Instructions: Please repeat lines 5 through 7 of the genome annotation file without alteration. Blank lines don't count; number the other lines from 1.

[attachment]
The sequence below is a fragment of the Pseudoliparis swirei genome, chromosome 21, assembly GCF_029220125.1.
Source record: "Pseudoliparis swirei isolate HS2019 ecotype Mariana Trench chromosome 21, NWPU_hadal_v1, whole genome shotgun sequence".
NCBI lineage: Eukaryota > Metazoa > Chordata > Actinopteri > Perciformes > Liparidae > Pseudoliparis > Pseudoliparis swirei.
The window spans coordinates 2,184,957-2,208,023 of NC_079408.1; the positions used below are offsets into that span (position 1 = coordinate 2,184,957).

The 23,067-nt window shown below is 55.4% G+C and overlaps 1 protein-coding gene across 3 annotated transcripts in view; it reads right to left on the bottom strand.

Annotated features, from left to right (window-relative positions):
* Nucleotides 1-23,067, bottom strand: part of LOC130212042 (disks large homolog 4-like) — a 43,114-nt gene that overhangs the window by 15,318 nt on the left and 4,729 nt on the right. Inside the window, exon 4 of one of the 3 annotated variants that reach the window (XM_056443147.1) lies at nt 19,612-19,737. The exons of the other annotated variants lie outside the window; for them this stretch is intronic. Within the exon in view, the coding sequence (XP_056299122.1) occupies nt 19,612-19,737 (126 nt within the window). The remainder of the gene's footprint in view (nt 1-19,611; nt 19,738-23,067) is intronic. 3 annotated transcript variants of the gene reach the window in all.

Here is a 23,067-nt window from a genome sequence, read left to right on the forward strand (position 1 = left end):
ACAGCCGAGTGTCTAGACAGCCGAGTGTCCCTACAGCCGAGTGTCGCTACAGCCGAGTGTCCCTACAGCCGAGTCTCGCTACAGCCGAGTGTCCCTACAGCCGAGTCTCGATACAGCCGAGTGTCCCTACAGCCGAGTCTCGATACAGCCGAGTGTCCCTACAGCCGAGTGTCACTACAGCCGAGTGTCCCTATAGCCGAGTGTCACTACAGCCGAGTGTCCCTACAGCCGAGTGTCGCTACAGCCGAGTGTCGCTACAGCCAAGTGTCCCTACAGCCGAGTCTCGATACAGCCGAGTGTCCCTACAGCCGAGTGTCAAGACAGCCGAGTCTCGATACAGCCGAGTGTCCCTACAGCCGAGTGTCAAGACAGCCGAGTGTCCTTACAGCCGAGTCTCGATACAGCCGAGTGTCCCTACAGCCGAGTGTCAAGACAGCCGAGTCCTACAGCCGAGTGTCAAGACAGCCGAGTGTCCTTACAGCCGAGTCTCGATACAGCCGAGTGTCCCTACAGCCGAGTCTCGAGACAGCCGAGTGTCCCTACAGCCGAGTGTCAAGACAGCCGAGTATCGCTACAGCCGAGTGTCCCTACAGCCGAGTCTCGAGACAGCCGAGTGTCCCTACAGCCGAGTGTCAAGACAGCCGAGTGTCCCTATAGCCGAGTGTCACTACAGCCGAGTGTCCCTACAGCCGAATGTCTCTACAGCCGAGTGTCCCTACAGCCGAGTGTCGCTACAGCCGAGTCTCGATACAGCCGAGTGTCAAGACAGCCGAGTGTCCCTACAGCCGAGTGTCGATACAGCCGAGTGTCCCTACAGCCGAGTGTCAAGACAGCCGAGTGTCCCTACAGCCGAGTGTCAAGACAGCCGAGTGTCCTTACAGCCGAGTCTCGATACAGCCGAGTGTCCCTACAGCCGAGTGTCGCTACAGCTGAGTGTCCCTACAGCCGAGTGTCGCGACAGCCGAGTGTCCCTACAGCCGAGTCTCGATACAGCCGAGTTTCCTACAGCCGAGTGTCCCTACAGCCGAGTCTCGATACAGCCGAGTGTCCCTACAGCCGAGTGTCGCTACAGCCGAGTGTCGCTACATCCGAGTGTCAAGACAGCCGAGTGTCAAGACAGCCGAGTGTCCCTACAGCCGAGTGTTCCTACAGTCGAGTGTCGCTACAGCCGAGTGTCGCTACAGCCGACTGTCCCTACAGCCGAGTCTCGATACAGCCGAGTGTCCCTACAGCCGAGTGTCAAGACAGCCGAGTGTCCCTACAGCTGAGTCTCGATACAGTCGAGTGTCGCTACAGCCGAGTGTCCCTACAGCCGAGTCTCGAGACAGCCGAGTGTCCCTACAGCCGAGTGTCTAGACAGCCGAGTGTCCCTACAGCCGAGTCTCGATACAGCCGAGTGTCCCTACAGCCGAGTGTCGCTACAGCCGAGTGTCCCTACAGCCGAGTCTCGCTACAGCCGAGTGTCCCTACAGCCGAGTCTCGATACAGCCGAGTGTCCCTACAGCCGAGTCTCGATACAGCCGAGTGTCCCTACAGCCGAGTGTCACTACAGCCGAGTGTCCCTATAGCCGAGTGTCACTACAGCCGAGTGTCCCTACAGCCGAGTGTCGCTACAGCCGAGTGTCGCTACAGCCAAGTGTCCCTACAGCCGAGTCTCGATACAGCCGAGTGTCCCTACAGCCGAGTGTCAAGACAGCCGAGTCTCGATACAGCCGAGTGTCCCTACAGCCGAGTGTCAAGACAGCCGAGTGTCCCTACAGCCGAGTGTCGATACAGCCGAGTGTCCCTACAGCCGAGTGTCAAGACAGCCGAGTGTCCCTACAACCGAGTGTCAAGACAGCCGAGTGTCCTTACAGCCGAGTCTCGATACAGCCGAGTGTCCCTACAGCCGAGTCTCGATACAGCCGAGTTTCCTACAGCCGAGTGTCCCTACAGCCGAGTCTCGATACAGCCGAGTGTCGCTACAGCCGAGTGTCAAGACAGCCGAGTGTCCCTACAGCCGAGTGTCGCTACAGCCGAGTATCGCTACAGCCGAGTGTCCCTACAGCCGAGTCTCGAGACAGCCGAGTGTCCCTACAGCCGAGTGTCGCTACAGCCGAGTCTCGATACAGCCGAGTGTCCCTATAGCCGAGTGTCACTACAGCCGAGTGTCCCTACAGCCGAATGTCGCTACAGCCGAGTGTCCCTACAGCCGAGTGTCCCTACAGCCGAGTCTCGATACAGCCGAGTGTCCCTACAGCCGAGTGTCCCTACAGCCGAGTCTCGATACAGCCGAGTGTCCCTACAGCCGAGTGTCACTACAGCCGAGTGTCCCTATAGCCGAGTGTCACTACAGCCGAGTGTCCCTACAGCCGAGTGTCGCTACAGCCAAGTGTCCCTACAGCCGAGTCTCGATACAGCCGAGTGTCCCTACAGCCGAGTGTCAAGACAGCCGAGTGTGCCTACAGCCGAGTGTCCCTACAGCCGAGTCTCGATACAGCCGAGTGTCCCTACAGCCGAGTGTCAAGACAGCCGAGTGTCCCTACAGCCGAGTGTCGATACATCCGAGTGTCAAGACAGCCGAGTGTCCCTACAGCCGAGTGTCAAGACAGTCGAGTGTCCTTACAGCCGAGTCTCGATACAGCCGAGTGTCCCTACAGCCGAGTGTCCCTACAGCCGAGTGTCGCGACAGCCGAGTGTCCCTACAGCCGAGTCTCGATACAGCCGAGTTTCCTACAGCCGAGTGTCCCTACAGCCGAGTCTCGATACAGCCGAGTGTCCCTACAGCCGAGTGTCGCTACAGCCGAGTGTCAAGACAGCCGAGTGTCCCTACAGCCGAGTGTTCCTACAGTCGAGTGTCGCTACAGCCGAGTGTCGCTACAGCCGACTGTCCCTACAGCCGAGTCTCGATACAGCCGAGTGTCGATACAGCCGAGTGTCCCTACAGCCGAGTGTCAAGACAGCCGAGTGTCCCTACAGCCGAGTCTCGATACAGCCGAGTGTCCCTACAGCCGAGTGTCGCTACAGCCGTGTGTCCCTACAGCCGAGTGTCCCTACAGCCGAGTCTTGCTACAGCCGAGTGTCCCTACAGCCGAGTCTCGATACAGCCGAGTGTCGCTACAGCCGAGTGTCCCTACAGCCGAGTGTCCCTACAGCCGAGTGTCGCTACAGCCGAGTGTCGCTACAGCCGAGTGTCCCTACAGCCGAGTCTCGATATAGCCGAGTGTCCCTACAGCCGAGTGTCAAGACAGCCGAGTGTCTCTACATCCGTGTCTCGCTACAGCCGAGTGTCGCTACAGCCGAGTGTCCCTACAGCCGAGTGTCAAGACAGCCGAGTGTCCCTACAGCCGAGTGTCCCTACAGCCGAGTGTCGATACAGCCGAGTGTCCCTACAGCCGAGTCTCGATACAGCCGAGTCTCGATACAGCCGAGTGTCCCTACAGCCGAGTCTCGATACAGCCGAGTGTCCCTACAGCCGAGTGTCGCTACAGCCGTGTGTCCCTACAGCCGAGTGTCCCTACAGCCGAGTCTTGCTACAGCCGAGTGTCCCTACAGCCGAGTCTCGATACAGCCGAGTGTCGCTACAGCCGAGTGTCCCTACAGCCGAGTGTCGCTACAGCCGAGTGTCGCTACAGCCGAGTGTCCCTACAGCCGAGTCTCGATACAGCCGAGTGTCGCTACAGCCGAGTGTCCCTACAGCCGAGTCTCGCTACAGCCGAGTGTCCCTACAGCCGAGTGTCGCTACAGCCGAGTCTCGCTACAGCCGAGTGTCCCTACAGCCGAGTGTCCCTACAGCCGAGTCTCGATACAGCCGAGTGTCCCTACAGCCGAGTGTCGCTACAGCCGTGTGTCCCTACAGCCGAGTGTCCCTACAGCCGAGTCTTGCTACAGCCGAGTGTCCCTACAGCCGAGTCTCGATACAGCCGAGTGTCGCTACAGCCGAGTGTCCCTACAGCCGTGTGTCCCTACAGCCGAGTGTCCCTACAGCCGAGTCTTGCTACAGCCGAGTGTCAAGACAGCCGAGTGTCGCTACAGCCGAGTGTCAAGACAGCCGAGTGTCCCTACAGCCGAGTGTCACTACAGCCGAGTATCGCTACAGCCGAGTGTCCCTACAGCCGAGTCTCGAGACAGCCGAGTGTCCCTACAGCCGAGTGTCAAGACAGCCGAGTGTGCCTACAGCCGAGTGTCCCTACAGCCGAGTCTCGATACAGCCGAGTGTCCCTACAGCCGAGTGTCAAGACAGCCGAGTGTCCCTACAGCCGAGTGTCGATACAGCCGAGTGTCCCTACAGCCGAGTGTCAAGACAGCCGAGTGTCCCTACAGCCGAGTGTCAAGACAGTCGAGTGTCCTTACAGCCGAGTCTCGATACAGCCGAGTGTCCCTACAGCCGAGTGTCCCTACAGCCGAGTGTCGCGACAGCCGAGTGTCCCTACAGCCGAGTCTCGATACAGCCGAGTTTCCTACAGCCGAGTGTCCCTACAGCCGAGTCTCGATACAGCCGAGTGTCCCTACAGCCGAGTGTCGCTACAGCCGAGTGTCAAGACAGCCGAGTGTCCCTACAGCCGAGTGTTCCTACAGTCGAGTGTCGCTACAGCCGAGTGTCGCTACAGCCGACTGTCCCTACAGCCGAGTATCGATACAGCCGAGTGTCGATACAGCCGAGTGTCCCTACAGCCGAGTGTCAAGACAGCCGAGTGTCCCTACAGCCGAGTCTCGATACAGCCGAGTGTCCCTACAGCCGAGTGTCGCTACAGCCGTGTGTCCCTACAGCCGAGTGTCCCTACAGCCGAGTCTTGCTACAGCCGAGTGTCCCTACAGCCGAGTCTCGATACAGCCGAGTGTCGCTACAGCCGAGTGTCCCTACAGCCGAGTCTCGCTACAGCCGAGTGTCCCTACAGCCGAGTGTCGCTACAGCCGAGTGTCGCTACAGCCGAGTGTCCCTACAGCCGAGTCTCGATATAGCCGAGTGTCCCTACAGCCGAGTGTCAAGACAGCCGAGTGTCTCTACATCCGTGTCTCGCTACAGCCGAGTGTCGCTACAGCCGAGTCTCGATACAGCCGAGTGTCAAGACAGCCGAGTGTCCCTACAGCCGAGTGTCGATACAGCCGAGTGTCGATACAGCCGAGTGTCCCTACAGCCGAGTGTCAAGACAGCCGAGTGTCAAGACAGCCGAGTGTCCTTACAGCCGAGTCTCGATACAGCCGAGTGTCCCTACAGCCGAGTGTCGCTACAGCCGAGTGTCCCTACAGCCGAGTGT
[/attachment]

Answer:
The 23,067-nt window shown below is 55.4% G+C and overlaps 1 protein-coding gene across 3 annotated transcripts in view; it reads right to left on the bottom strand.

Annotated features, from left to right (window-relative positions):
* Nucleotides 1-23,067, bottom strand: part of LOC130212042 (disks large homolog 4-like) — a 43,114-nt gene that overhangs the window by 15,318 nt on the left and 4,729 nt on the right. Inside the window, exon 4 of one of the 3 annotated variants that reach the window (XM_056443147.1) lies at nt 19,612-19,737. The exons of the other annotated variants lie outside the window; for them this stretch is intronic. Within the exon in view, the coding sequence (XP_056299122.1) occupies nt 19,612-19,737 (126 nt within the window). The remainder of the gene's footprint in view (nt 1-19,611; nt 19,738-23,067) is intronic. 3 annotated transcript variants of the gene reach the window in all.